What is MouseJacking?
MouseJack is a class of vulnerabilities that affects the vast majority of wireless, non-Bluetooth keyboards and mice (Bastille, 2016). These peripherals are 'connected' to a host computer using a radio transceiver, commonly a small USB dongle (Bastille, 2016). Since the connection is wireless, and mouse movements and keystrokes are sent over the air, it is possible to compromise a victim's computer by transmitting specially-crafted radio signals using a device which costs as little as $15.
An attacker can launch the attack from up to 100 meters away. The attacker is able to take control of the target computer, without physically being in front of it, and type arbitrary text or send scripted commands (Bastille, 2016). It is therefore possible to perform rapidly malicious activities without being detected. The MouseJack exploit centers around injecting unencrypted keystrokes into a target computer (Bastille, 2016). Mouse movements are usually sent unencrypted, and keystrokes are often encrypted (to prevent eavesdropping what is being typed). However the MouseJack vulnerability takes advantage of affected receiver dongles, and their associated software, allowing unencrypted keystrokes transmitted by an attacker to be passed on to the computer's operating system as if the victim had legitimately typed them(Bastille, 2016).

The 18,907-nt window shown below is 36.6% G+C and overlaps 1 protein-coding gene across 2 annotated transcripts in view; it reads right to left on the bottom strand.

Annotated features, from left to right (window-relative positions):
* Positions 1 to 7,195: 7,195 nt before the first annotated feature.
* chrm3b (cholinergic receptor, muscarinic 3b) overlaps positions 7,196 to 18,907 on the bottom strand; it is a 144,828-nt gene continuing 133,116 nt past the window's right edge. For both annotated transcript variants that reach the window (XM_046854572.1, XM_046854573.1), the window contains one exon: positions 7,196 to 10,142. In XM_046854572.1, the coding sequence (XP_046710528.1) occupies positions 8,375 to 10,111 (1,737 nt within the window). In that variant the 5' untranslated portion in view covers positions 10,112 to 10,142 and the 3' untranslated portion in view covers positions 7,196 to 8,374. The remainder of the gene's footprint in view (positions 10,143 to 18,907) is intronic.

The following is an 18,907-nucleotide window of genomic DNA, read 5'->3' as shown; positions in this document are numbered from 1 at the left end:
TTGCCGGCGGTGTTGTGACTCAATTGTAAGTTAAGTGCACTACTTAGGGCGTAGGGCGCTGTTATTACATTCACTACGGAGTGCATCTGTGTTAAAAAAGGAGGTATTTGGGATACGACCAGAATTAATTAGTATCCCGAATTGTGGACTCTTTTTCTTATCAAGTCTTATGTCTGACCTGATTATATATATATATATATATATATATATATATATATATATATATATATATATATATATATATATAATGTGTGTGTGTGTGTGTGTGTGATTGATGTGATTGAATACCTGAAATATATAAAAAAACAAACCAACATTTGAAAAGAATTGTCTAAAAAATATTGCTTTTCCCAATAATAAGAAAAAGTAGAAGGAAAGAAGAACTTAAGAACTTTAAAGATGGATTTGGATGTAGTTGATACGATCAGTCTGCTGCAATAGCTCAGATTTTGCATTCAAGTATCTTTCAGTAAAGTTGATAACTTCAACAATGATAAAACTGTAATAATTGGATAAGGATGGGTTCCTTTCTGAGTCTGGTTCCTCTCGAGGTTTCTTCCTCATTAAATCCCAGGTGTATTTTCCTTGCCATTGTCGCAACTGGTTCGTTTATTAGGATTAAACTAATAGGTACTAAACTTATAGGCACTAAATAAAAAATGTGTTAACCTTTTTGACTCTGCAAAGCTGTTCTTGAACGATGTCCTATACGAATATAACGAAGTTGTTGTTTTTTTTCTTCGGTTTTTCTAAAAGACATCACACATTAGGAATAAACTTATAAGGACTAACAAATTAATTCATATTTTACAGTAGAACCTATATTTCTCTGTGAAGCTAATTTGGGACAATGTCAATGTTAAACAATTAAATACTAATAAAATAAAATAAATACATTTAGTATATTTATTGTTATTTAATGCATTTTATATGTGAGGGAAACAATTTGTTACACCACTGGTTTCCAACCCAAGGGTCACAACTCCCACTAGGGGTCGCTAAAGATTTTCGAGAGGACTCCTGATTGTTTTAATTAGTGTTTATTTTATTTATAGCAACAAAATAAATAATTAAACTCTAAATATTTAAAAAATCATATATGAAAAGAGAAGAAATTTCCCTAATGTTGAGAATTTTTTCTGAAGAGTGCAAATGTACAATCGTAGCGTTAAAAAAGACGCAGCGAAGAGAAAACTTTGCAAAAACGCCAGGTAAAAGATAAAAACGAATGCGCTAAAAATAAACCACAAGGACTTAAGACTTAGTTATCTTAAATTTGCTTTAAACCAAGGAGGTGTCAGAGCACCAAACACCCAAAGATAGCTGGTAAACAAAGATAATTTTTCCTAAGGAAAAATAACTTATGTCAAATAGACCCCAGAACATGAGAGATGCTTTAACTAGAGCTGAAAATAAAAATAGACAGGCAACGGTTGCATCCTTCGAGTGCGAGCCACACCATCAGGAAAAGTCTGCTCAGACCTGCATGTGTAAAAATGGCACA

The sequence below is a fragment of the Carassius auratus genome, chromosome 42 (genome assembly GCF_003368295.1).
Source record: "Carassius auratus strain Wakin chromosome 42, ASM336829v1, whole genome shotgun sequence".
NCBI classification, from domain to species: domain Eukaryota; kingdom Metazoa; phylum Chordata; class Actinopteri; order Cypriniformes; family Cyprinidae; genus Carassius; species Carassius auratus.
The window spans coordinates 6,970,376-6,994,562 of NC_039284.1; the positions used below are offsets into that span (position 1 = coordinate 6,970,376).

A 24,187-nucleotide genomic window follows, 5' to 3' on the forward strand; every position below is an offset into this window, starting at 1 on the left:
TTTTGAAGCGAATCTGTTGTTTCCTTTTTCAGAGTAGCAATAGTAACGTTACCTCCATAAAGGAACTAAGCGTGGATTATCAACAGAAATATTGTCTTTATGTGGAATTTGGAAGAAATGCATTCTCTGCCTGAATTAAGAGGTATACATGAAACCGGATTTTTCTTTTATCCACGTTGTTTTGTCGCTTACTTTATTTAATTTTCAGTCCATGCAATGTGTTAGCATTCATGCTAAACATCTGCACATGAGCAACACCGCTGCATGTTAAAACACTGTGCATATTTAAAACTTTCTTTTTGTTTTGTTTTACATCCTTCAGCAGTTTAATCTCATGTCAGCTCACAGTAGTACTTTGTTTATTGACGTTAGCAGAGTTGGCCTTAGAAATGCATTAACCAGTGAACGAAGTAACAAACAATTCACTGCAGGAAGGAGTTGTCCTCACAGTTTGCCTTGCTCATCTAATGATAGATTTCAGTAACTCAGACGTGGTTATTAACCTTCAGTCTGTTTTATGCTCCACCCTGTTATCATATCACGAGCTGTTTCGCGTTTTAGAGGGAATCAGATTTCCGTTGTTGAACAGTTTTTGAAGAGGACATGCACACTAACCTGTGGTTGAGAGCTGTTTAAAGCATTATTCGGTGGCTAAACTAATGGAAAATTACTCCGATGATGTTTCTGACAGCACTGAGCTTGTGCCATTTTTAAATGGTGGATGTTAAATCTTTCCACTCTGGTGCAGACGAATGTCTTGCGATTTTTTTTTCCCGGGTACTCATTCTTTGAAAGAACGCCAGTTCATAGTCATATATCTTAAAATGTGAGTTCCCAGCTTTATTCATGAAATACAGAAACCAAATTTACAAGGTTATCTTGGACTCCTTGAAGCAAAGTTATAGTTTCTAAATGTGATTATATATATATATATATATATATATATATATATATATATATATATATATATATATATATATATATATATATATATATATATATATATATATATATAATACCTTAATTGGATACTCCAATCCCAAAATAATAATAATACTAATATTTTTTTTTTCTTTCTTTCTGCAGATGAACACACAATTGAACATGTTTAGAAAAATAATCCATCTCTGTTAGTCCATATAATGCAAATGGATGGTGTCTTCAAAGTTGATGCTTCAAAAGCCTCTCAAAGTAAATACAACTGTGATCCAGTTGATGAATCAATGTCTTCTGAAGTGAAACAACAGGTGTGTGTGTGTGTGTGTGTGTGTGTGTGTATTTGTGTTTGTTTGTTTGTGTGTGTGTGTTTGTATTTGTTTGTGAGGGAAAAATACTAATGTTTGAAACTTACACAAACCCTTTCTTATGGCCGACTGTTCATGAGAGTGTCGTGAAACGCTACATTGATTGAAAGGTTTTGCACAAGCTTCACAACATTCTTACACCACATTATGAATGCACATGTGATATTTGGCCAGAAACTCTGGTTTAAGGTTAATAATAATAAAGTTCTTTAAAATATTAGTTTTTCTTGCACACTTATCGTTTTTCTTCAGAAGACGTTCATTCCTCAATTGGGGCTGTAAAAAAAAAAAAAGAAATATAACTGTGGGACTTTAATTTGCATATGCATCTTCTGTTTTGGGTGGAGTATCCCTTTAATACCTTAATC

Bastille MouseJack Youtube Video:
What should you do to protect yourself?
- Do not use a vulnerable peripheral that this attack can be carried out against. You should check your product vendor to make sure you are not using a vulnerable device. Bastille has a list of vulnerable devices that it knows about on the website in the references section below. Also keep firmware updated on peripheral devices.
- Always lock your computer when you step away. This should be done regardless of mousejacking threats as this should be best practice.
- Do not allow unauthorized USB devices in the environment. There are many device control products in the market that allow you to whitelist specific devices and block access to unauthorized devices.
Published by @portslug & @Wolfe409